In June 1998, officers (men and women) assembled in Brussels to discuss means to improve equity and expand the employment of women in the NATO armed forces. About 90 comrades in arms from fourteen allied nations, plus guests from the Czech Republic, Hungary and Poland, now new NATO members, as well as from  Sweden, met to discuss the committee's goals and objectives. This first-time participation by Partner nations unequivocally enhanced the committee's work, especially where it involves mentoring, equality, and recruiting programs. The dialogue and cooperation between Allied and Partner nations at the conference was mutually advantageous to NATO's mission readiness capabilities and efforts to ensure the recognition and empowerment of all military personnel. The Committee prepared an "Issue Book" containing recommendations and rationales for the Military Committee and national authorities to consider when determining integration policy/initiative within their armed forces. That was the first time the committee had developed such a comprehensive product geared specifically to focus NATO in this process. In support of NATO's Enhanced Partnership for Peace (PfP) program, which began five years ago and centered on "fostering military co-operation between NATO and non-NATO states to, among other aims, strengthen the ability to undertake peacekeeping and humanitarian missions and developing military forces better able to operate with those of NATO members," 8 the 1998 Brussels Conference sparked the beginning of the Committee on Women's cooperative dialogue with PfP nations. For example, discussions centered on equality, in terms of training and promotion (rank and career opportunities); utilization and development via recruitment, mentoring, and retention; and improving the quality of life for women in uniform by eliminating gender discrimination and sexual harassment. Since then, Partner nations have expressed  interest in the committee, its goals and objectives, and assistance from the Women In the NATO Forces (WINF) office. In the five decades of its existence, the NATO alliance has "evolved from a traditional military alliance for collective defence into a political-military organisation for security cooperation, with an extensive bureaucracy and complex decision-making processes." The alliance is now redefining its mission as a result of the end of the Cold War. In an even briefer span of time, the position of women in the military has undergone meaningful change in many NATO nations, and "As these changes take place, the disparate gender politics among its member governments take on even more importance." The debate over women's participation in the military is far from over. Despite those debates, new threats to NATO's collective security, the reorganization of armies and international staffs, advanced weapons technology, and new peacekeeping operations challenge traditional military structures and functions and make the utilization of all available human resources, men and women, imperative. Integrating women into any military is an evolutionary process, now underway in all NATO member nations. Personnel policies that insure a military establishment of the highest quality possible with the resources available are an essential part of this process.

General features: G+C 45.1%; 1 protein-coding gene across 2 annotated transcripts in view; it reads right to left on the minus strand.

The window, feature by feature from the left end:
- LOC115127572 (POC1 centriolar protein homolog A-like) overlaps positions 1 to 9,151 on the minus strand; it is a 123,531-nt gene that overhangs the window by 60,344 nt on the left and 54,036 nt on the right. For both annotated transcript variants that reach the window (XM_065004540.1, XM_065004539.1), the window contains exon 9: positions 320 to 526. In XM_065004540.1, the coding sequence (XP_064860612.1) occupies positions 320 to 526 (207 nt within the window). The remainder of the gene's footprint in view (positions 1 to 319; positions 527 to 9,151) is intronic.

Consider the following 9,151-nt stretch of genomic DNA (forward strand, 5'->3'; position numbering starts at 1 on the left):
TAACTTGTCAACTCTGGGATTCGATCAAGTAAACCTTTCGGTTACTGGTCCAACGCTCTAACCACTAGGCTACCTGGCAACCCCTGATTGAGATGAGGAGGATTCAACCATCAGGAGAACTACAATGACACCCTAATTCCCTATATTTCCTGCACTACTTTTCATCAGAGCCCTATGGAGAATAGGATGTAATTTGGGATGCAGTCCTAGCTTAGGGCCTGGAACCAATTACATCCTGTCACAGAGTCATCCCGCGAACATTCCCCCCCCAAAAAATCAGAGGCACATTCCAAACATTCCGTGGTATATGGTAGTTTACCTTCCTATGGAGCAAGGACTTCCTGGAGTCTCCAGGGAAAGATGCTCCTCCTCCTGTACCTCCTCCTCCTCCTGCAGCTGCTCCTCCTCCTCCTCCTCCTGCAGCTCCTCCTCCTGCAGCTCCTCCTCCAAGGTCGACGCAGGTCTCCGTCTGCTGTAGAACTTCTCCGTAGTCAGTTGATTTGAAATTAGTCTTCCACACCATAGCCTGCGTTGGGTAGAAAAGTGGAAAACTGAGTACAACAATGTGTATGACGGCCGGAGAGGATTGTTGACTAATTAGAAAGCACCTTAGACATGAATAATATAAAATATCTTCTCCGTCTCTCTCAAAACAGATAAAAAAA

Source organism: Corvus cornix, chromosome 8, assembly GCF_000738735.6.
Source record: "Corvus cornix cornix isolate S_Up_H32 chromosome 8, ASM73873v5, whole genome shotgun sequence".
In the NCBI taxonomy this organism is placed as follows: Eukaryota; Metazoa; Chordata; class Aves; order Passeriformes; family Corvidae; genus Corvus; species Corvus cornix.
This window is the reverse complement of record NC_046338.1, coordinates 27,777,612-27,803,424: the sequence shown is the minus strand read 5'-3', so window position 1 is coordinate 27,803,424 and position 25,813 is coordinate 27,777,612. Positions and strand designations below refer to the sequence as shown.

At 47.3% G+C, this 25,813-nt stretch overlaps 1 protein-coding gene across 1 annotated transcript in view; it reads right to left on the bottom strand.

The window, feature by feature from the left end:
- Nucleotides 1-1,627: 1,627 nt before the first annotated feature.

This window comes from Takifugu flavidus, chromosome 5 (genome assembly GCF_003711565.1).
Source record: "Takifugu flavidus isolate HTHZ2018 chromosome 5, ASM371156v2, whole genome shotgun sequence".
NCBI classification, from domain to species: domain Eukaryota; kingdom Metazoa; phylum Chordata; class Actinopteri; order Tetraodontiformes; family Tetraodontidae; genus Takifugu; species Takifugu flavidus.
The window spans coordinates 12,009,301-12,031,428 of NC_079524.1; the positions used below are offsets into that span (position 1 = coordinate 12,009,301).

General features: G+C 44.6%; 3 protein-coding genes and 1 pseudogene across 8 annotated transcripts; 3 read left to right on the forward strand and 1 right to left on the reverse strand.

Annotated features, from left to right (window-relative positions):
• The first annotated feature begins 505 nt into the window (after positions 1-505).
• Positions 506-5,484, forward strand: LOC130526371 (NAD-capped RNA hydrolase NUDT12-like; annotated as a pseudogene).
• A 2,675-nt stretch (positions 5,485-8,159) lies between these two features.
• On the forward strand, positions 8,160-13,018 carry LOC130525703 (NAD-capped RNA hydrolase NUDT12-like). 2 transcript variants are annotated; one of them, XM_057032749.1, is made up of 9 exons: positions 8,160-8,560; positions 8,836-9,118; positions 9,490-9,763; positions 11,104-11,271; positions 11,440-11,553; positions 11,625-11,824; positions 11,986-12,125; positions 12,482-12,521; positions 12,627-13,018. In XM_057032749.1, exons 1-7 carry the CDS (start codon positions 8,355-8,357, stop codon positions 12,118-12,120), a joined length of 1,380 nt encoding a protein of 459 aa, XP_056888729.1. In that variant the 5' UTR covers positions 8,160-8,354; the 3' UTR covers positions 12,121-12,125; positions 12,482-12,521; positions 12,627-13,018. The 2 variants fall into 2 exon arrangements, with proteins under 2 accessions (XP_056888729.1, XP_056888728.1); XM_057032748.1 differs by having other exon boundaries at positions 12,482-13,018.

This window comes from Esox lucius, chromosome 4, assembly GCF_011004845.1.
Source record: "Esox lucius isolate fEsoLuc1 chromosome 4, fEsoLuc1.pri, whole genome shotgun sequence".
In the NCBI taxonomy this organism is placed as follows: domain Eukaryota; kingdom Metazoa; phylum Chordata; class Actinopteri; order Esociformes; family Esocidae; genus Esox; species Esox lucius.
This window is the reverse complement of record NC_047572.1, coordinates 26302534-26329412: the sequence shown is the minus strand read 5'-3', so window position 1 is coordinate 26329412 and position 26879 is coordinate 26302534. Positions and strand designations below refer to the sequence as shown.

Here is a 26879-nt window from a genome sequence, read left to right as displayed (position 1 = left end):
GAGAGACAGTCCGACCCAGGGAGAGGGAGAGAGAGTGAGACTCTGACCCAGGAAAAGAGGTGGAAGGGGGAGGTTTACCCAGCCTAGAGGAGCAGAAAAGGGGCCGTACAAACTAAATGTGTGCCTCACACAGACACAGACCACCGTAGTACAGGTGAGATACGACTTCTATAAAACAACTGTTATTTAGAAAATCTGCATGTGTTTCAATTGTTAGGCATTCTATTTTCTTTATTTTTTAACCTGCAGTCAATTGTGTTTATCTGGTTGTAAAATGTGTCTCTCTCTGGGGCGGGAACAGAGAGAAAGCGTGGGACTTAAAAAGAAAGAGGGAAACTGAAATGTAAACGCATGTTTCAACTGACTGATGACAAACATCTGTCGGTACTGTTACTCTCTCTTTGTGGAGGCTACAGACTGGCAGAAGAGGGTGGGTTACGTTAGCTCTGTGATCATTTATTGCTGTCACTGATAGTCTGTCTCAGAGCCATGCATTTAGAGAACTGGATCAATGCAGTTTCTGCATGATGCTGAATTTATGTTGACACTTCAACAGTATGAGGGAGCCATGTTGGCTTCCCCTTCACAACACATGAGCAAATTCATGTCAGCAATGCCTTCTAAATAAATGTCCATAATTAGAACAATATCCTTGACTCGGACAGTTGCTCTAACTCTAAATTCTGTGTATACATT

Topics: Combatants, Female Combatants, Gender, Women, Men, Gendered Power Relations, Gender Equality/Inequality, Gender Equity, International Organizations, Military Forces & Armed Groups, Militaries, Peacekeeping Regions: Europe, Central Europe, Nordic states, Northern Europe, Western Europe Countries: Belgium, Czech Republic, Hungary, Poland, Sweden